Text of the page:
8. Vhutchison, you are more pessimistic than I am. I’m sure there are parishes in Louisiana teaching creationism, but I think (hope?) the reason we haven’t seen court cases on LSEA is because no districts have used it to change how they teach biology. I could be wrong, of course, but as evidence I cite Livingston parish. The moment they started considering doing so, the media pounced on them, and they backed off. It seems to me there is no reason to believe similar changes in other parishes would fly under the media radar.

    Now, its still a bad law. And I completely support you in your attempts to prevent a similar law in OK. We can’t relax…but we can, I think, acknowledge that the creationists have largely failed with the LSEA. Regardless of whatever top cover they want it to provide to parishes, parishes don’t seem to be using it the way creationists want them to use it.

  9. Ed:

    He probably felt a veto would be over-ridden anyway, so why anger the base?

    Tennessee only requires a simple majority vote by the legislature to override a veto. The bill passed by something like a 3-to-1 margin. So while vetoing might have sent a stronger symbolic message of disapproval, it still would’ve been a symbolic gesture with no practical impact.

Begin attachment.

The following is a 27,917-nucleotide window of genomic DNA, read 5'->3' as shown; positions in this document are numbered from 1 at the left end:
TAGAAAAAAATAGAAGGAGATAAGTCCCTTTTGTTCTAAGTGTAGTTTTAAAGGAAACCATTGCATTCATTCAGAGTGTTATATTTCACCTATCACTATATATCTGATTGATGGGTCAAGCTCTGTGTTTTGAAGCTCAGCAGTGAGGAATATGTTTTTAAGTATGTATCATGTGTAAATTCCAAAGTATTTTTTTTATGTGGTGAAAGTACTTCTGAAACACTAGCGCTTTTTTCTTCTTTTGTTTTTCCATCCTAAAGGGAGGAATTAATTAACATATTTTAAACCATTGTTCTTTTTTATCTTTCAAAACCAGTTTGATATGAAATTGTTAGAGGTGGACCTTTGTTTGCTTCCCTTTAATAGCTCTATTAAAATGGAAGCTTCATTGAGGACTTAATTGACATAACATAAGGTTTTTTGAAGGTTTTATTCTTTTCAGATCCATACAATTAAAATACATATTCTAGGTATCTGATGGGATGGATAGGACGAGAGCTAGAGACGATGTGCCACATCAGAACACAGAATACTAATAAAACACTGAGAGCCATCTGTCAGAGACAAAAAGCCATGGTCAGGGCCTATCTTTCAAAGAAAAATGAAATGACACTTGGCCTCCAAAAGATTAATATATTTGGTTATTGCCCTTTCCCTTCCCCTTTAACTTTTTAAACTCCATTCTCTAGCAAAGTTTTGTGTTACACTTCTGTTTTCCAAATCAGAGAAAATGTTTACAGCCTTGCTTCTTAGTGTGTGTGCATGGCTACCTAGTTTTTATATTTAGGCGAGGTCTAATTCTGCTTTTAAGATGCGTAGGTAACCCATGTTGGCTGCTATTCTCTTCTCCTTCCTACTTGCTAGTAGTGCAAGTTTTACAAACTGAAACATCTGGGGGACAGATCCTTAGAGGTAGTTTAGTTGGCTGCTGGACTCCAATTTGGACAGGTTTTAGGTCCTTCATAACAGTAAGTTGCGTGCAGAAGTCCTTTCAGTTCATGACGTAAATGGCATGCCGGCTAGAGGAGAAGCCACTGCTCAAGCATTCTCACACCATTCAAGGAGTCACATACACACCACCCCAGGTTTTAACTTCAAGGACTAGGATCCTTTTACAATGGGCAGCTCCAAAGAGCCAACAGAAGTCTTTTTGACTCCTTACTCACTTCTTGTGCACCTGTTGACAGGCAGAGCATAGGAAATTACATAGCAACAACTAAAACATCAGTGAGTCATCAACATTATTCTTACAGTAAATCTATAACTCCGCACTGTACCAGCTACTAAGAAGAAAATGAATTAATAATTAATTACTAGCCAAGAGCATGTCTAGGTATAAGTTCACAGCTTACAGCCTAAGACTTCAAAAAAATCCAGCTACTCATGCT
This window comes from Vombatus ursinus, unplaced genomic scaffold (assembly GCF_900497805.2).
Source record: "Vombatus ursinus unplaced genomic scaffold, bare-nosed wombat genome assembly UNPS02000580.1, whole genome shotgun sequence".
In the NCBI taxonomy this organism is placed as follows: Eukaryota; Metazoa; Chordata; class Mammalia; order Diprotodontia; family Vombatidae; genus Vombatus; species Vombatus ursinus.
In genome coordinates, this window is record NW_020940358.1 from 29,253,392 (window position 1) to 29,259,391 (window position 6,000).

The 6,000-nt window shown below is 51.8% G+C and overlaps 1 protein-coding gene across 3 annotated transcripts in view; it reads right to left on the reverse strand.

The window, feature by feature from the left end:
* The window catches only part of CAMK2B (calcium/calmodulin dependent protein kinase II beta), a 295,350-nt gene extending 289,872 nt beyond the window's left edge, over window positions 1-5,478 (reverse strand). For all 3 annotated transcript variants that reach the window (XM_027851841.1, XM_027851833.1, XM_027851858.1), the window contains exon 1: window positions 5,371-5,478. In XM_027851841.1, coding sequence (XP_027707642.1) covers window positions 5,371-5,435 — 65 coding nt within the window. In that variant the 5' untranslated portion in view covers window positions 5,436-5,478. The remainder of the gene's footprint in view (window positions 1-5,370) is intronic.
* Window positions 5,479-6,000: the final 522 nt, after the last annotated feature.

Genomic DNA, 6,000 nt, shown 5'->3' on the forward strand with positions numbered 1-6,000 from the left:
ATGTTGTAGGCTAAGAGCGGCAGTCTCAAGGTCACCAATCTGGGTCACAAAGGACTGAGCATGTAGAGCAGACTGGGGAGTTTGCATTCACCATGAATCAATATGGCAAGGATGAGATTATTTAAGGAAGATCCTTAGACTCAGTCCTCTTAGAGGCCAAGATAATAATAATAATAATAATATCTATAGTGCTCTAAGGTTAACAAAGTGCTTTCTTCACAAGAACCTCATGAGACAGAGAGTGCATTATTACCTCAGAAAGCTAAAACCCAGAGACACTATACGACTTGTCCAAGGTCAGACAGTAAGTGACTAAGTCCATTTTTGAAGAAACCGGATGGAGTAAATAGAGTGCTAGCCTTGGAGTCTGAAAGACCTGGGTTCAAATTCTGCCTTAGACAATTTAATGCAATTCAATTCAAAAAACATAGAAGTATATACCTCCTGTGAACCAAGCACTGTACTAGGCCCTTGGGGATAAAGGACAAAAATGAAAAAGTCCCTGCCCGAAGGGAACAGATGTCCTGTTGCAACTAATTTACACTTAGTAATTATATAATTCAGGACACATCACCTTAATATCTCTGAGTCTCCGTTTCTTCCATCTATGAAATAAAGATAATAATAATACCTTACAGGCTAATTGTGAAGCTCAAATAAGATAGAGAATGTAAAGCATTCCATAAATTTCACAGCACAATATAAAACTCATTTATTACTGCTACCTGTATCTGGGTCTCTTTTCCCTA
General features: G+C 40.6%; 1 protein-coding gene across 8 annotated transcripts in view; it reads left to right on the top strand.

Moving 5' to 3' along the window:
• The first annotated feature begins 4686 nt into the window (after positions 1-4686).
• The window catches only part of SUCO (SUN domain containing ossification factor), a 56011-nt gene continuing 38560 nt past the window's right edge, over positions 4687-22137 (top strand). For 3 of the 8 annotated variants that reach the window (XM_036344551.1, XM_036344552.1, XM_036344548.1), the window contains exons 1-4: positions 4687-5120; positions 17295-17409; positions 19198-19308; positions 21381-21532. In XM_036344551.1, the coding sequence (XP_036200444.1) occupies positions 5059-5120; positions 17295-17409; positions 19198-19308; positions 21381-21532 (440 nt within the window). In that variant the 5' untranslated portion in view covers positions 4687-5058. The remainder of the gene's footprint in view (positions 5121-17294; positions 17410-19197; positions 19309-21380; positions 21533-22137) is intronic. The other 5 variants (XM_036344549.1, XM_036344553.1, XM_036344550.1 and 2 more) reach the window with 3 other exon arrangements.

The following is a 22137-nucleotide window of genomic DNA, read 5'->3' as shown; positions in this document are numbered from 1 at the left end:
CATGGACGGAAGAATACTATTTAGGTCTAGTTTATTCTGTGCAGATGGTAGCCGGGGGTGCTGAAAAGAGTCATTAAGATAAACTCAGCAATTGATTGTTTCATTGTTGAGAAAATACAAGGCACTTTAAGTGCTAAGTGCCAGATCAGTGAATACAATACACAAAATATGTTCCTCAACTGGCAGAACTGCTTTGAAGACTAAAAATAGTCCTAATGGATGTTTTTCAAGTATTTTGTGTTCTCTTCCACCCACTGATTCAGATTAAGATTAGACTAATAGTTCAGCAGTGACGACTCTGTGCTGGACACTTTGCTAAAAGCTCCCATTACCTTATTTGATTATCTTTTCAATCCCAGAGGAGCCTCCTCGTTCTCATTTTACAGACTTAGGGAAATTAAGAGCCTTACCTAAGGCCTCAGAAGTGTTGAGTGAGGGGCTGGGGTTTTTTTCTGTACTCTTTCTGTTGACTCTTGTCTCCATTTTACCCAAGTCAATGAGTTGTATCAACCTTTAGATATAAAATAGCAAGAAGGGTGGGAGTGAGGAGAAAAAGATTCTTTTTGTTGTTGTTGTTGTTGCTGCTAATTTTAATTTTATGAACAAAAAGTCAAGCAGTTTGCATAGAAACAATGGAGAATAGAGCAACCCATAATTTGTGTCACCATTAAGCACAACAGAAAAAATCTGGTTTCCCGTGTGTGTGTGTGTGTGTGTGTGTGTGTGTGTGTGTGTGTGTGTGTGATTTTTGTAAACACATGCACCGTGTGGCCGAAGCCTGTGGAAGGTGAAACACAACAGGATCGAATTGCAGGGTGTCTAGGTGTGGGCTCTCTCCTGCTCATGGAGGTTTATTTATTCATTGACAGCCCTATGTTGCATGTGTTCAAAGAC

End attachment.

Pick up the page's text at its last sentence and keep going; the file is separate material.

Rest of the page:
Sadly, I think this is a situation where the smart, strategic, ‘pick your battles’ decision goes against what we would’ve liked the Governor to do.

  10. Ceteris Paribus

    @eric;
    A bit more cynically, the Gov is playing the role of the fundamentalist parent who approves their kids ‘Promise Ceremonies’ to remain virgins till marriage, all the while knowing that after the ceremony the kids will soon be busy in the back seat re-defining what constitutes a sex act and what doesn’t.

  11. “…I also don’t believe that it accomplishes anything that isn’t already acceptable in our schools.”

    The danger is not that the bill will allow creationism to be taught in schools. It does not and it cannot. Creationism corrupts every branch of science and corrupts the brain of its teacher. If your teacher is a creationist, you are doomed anyway.

    No, the real danger is to the honest true science teacher. The bill will allow them to be harried by pupils, parents, school authorities, and the church, to teach the supposed weaknesses of biology, physics, chemistry, paleontology, astronomy, geology etc. etc. etc. Woe betides the poor teacher who cannot give a strong defence of the impossibility of evolution based on the 2nd Law of Thermodynamics according to the wisdom of the late Henry Morris II, complete with supposed quotation from Isaac Asimov.

  12. Alan (UK): “No, the real danger is to the honest true science teacher. The bill will allow them to be harried by…”

    Not to defend the bill in any way, but teachers are already quite harried – or water down evolution to avoid it.

  13. Yes, but at least the teachers had the law on their side before. Now the law is actively undermining them. Makes a bad situation worse.